“Bad day rising: T-bonds and E-mini S&P” (below) is an example of a “bad” trading day when T-bonds rise and stock indexes fall. However, fast-acting traders could have made money on the short side, particularly in a market as liquid as the E-mini. At about 8:10 a.m. on May 20, the bond futures hit their low for the day before rising. While bonds were rising, the E-mini was decreasing in value. This trade could have led to a profit of 12 ticks, or three full points.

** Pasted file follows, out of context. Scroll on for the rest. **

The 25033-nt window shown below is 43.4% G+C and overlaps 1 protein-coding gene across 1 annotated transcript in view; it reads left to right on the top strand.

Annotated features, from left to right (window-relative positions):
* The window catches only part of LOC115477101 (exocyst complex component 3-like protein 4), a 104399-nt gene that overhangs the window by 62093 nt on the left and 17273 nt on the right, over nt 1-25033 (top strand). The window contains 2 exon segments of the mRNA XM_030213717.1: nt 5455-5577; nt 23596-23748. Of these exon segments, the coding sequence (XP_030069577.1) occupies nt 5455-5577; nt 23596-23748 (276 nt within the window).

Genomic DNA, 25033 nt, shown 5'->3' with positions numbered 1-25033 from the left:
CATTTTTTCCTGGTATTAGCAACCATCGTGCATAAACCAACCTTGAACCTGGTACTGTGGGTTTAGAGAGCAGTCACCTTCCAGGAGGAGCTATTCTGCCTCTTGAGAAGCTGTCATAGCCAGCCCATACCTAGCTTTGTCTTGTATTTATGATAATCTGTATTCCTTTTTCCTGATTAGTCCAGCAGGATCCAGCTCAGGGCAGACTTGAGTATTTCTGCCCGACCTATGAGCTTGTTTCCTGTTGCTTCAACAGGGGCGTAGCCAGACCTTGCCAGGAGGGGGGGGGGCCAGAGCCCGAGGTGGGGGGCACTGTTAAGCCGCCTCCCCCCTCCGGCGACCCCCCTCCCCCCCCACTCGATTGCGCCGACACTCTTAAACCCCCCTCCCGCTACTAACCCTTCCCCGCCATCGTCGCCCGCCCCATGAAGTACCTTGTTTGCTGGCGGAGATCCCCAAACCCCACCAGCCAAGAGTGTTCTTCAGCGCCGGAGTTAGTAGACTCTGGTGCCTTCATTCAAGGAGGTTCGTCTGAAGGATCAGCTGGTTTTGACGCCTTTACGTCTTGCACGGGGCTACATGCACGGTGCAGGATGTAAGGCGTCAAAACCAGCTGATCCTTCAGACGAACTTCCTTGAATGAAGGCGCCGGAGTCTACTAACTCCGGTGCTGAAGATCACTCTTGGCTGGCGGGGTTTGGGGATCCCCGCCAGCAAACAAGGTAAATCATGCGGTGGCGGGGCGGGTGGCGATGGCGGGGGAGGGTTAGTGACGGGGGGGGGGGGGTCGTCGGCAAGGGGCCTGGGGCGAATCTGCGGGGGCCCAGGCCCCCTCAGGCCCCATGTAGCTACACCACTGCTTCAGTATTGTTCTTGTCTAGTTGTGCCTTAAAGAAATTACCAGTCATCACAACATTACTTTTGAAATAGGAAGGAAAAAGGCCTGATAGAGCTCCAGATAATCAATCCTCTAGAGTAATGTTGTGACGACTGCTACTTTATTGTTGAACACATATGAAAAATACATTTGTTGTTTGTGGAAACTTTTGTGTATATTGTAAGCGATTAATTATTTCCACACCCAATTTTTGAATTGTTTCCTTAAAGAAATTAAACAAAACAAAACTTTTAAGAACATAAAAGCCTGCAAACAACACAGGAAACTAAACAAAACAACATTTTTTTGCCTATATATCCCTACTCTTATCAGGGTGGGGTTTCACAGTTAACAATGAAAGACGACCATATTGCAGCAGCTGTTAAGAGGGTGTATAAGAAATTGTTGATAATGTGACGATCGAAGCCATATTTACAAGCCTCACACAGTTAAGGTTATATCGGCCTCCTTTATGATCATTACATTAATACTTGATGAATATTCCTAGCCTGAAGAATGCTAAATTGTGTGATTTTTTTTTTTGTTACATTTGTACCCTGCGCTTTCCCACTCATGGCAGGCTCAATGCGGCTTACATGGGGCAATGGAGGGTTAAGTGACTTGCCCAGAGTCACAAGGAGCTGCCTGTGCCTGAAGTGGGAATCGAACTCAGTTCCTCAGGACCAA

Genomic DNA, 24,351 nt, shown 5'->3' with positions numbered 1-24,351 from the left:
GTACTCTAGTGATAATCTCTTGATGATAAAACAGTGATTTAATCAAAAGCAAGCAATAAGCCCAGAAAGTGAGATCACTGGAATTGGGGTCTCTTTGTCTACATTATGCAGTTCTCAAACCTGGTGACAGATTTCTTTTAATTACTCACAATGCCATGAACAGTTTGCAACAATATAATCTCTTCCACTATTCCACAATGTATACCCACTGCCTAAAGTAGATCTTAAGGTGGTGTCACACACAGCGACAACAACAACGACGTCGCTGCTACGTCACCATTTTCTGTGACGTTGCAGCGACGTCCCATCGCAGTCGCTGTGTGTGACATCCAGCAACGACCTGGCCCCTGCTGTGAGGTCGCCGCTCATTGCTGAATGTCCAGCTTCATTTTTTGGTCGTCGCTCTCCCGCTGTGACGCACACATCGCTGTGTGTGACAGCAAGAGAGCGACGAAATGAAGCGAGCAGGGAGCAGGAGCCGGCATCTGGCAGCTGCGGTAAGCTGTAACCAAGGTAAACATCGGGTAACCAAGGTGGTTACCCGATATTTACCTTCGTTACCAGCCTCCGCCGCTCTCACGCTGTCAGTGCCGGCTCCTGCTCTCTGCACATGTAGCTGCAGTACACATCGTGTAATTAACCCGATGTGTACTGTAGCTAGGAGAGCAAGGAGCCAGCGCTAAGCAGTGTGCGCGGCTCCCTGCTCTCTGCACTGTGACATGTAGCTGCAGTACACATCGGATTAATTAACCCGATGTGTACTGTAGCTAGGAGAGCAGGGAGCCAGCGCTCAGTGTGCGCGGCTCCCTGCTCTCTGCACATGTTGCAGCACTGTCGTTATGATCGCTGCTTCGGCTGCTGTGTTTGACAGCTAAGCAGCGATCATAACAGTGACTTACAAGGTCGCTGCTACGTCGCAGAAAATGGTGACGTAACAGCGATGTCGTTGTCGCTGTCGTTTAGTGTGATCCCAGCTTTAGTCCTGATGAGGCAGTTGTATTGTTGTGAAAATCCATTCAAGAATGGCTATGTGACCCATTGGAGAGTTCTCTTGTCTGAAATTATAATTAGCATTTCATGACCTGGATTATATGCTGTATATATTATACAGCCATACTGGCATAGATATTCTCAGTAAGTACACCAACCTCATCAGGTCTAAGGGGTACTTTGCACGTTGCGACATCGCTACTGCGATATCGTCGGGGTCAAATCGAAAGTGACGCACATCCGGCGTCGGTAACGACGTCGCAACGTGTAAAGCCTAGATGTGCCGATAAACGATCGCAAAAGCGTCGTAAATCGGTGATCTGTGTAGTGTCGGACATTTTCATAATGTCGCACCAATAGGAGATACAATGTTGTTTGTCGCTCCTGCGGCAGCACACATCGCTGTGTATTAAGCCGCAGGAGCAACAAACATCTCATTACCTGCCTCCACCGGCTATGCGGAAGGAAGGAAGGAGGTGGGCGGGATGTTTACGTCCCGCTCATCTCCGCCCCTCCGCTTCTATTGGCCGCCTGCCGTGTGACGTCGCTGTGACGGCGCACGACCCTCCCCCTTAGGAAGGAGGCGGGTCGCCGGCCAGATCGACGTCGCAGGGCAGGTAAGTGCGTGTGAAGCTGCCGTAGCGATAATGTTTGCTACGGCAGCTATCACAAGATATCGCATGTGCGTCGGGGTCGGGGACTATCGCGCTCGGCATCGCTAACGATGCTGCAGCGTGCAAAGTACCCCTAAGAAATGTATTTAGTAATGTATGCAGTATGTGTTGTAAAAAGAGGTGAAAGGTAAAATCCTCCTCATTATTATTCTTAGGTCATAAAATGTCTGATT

Many traders are drawn to the markets because they value one thing above all else — freedom from economic servitude. We seek a way to earn a living as a trader. Even if you maintain a day job, knowing you have an alternative means of income gives you the confidence to be decisive, pro-active and operate from a position of strength, rather than be hamstrung by fear. Knowing how to trade both good and bad trading days is a step toward conquering that weakness.
Nick Mastrandrea is the author of Market Tea Leaves, a free daily commentary that focuses on market correlation. You can reach him at www.markettealeaves.com.